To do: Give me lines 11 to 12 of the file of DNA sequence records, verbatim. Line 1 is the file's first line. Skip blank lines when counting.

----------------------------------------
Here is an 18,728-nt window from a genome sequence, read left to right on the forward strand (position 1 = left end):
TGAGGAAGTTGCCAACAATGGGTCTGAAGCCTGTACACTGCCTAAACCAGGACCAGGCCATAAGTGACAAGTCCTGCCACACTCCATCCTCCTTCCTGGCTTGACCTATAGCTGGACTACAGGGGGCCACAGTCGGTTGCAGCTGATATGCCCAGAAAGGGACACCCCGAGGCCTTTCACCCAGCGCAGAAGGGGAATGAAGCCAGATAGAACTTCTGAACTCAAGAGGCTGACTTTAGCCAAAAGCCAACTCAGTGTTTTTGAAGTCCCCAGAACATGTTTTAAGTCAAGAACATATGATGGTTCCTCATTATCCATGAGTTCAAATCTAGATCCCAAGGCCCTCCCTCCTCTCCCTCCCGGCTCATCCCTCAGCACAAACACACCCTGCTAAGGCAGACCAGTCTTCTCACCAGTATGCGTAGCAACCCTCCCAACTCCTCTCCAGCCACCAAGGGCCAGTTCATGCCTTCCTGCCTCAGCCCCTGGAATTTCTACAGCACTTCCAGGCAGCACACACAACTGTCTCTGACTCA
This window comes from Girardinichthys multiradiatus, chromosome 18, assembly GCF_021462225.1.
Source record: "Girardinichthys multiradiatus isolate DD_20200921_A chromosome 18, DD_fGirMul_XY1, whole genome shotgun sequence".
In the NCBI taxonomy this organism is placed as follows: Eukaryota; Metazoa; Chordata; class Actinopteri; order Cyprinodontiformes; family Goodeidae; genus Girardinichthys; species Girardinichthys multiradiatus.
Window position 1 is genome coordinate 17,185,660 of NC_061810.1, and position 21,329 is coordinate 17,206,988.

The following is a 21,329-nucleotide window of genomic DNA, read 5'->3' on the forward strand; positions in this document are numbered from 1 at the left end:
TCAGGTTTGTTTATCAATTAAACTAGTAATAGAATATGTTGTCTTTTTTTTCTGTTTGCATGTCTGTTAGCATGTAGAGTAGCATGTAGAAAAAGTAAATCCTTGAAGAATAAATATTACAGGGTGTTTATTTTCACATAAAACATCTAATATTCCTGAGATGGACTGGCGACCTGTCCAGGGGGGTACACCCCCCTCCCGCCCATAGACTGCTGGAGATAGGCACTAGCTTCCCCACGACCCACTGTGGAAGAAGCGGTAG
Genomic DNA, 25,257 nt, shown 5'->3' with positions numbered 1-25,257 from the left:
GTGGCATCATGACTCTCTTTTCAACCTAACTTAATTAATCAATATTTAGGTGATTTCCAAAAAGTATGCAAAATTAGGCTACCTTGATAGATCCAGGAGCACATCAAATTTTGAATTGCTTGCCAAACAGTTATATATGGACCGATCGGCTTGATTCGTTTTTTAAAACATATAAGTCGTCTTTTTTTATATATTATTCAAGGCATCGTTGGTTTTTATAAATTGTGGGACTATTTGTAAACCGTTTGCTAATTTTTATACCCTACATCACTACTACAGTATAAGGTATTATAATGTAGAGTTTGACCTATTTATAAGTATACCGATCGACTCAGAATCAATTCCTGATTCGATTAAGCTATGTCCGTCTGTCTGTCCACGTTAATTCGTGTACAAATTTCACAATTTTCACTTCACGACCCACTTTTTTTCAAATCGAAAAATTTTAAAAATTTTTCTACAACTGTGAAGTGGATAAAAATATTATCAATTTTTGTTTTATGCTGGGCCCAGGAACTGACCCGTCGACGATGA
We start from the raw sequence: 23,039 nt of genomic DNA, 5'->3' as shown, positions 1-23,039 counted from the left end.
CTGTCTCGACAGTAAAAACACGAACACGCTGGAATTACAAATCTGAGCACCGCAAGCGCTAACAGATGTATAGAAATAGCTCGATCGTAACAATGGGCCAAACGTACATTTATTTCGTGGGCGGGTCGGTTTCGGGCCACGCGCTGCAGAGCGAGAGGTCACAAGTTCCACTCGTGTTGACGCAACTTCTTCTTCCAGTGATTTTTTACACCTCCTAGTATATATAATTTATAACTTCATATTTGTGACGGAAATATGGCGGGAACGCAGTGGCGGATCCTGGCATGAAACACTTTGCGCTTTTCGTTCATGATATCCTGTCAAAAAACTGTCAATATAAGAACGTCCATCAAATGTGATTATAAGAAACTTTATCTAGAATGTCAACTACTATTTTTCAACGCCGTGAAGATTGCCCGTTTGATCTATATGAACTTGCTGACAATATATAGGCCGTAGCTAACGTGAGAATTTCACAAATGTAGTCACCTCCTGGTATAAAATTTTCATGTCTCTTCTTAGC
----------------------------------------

We start from the raw sequence: 23,039 nt of genomic DNA, 5'->3' as shown, positions 1-23,039 counted from the left end.
CTGTCTCGACAGTAAAAACACGAACACGCTGGAATTACAAATCTGAGCACCGCAAGCGCTAACAGATGTATAGAAATAGCTCGATCGTAACAATGGGCCAAACGTACATTTATTTCGTGGGCGGGTCGGTTTCGGGCCACGCGCTGCAGAGCGAGAGGTCACAAGTTCCACTCGTGTTGACGCAACTTCTTCTTCCAGTGATTTTTTACACCTCCTAGTATATATAATTTATAACTTCATATTTGTGACGGAAATATGGCGGGAACGCAGTGGCGGATCCTGGCATGAAACACTTTGCGCTTTTCGTTCATGATATCCTGTCAAAAAACTGTCAATATAAGAACGTCCATCAAATGTGATTATAAGAAACTTTATCTAGAATGTCAACTACTATTTTTCAACGCCGTGAAGATTGCCCGTTTGATCTATATGAACTTGCTGACAATATATAGGCCGTAGCTAACGTGAGAATTTCACAAATGTAGTCACCTCCTGGTATAAAATTTTCATGTCTCTTCTTAGC